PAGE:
OpenVPN Cannot Authenticate -Google Authenticator Code Incorrect – Android Windows 10

When trying to setup and authenticate to an AWS Instance running OpenVPN, a user could not complete a new connection to OpenVPN after entering the initial un/pwd. They receive the error: Permission denied. This is after successfully setting up the OpenVPN client on Windows 10 and scanning an Authenticator code using Google Authenticator App on a Samsung S8 Active Android mobile phone running Android 8.0.0 ‘lollipop’. Ultimately the reason the user could not authenticate was their mobile phone’s time was off by about 3 minutes. Continue below to find additional information on how to troubleshoot this and other authentication issues with OpenVPN.

When troubleshooting OpenVPN login errors it’s a good idea to first try some of the following:

Unlock a Disabled or Locked account on OpenVPN Admin console

To check for the events related to a user lockout, first log into the Admin web console > Status > Log Reports. Here you will find the errors related to bad authentication and eventually an account lockout.

The errors you may find could be the following:

Google Authenticator Code is incorrect.
LOCKOUT: user temporarily locked out due to multiple authentication failures.

To unlock a user account (if using local authentication), Login to the Admin Web Console, Go to “General” under Authentication and change Authentication to “PAM”, Save Settings > Update Running Server > “Local” > Save Settings> Update Running Server.

This procedure should unlock disabled or locked user accounts on OpenVPN.

Reset A User Account on OpenVPN

To reset a user’s OpenVPN account:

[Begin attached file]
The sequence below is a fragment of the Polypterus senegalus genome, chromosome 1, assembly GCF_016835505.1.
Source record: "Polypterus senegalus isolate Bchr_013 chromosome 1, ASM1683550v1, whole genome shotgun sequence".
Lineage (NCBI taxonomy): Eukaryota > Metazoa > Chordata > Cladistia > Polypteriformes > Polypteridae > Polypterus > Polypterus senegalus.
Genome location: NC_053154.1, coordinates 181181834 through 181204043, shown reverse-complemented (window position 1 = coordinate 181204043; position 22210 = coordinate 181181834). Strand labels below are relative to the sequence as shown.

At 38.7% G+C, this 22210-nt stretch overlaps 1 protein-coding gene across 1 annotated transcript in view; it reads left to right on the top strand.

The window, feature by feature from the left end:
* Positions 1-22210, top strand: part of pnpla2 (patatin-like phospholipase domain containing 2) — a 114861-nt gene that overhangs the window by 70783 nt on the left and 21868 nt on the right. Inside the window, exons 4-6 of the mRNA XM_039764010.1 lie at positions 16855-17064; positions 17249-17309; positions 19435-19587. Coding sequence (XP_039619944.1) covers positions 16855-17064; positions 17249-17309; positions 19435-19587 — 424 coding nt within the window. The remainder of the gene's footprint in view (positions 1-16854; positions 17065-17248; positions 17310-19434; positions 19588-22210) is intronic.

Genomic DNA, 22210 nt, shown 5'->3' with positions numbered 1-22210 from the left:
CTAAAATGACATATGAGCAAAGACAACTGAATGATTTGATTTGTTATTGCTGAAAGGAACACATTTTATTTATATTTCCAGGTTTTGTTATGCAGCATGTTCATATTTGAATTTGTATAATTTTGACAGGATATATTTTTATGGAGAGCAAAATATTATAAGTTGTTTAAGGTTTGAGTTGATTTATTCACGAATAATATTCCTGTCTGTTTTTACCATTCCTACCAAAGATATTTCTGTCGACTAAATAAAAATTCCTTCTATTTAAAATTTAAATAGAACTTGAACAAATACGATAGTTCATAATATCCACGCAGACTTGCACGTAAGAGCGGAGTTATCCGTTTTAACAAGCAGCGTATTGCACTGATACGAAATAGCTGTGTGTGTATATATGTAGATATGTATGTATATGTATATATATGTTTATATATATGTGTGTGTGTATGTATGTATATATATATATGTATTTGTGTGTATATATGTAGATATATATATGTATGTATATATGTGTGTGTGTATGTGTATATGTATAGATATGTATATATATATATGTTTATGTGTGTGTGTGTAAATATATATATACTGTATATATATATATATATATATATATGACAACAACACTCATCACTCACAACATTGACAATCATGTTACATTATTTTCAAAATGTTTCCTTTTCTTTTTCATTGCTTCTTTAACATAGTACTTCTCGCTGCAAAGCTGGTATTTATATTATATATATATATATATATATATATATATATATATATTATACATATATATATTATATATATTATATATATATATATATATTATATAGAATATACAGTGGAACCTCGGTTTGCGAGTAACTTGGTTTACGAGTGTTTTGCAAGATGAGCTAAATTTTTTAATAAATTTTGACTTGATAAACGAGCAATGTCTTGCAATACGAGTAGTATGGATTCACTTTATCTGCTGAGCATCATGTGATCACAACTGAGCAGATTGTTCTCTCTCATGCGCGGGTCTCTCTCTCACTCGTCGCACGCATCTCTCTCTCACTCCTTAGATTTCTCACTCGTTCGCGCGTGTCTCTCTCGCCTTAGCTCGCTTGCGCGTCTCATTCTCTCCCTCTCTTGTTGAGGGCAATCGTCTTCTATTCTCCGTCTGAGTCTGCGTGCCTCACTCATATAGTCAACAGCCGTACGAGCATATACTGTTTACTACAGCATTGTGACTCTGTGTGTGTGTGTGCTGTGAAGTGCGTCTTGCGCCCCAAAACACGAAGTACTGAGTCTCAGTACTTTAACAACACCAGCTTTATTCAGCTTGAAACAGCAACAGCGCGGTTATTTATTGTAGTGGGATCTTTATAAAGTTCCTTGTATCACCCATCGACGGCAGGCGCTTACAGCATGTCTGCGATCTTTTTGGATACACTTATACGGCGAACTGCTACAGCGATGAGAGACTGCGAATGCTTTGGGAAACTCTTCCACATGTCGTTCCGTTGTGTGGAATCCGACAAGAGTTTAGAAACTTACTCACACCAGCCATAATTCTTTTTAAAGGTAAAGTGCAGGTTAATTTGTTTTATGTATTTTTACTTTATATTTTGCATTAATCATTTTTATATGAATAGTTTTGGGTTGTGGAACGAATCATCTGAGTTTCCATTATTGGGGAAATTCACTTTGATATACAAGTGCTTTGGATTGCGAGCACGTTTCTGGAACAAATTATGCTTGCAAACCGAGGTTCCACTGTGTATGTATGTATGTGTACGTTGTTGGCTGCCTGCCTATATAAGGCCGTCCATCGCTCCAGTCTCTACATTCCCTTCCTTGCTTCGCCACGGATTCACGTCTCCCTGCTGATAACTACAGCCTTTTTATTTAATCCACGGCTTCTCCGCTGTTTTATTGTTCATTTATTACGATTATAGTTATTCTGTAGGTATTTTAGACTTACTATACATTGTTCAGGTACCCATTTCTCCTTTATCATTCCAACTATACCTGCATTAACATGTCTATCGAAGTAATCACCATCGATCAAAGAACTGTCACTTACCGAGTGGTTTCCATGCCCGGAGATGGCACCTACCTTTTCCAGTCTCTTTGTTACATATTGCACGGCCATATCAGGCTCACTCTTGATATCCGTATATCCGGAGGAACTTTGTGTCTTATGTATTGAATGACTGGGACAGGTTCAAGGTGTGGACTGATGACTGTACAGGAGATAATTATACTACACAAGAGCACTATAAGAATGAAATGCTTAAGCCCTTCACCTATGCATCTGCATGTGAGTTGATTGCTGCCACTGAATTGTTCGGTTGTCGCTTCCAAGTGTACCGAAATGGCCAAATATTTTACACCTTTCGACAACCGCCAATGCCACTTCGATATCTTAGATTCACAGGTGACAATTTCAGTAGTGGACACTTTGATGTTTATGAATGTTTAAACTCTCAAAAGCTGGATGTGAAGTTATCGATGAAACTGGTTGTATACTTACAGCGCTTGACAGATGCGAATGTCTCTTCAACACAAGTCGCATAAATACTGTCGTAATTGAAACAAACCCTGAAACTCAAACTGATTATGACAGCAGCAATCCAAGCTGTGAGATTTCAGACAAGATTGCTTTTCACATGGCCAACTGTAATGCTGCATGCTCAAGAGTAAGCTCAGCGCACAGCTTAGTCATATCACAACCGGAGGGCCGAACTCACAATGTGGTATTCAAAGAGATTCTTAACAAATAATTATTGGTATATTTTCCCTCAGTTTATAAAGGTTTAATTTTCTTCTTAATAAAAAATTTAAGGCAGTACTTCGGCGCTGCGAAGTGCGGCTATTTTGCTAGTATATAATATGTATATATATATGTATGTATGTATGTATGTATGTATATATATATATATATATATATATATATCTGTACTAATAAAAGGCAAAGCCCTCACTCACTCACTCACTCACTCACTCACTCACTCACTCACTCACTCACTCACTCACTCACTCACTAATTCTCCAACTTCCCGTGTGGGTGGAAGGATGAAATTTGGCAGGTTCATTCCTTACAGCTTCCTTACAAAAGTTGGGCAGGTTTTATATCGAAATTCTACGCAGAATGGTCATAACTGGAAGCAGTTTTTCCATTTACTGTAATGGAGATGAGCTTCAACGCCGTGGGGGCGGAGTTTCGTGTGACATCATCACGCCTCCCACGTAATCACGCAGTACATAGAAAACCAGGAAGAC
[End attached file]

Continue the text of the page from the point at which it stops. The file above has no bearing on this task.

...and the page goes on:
Log in to the admin web console, click on User Permissions.

Find the username, place a checkmark in the Delete column, then Apply > Save. Next, re-create the account.
Scroll to the bottom of the list, type the new user name:
Eg. jcoltrin
Save > update server

Go back find the username again in the list and hit Show:

Enter in the Local Password: ([email protected]!)
Save > Update

Check OpenVPN for Valid Concurrent License

In the admin web console, under the Configuration menu, click License. Check to ensure that your concurrent users have not reached or exceeded the limits of your licenses (under At a glance,) or that your licenses have not expired.

Use SSH to check the logs of the OpenVPN server and get the specific errors for an individual’s login problems.

After logging into the server using Putty/SSH, you can change directory to the scripts directory:

cd
/usr/local/openvpn_as/scripts/

and then issue the command ./authcli –user <username> –pass [email protected]

./authcli --user jcoltrin --pass [email protected]

This will produce something similar to the following information:

Result:
API METHOD: authenticate
AUTH_RETURN
  status : COM_FAULT
  reason : An error occurred while connecting: 13: Permission denied. (twisted.internet.error.ConnectError)
  user : jcoltrin

Addtionally you can find more messages related to authentication failures in /var/log. You’ll find these messages in the latest log files:

openvpnas.log

openvpnas.log.1

Use your favorite editor (vi) to search through the logs

vi openvpnas.log

use the command / and then the username to search for that term and hit “n” to go to the next instance of your term, for example: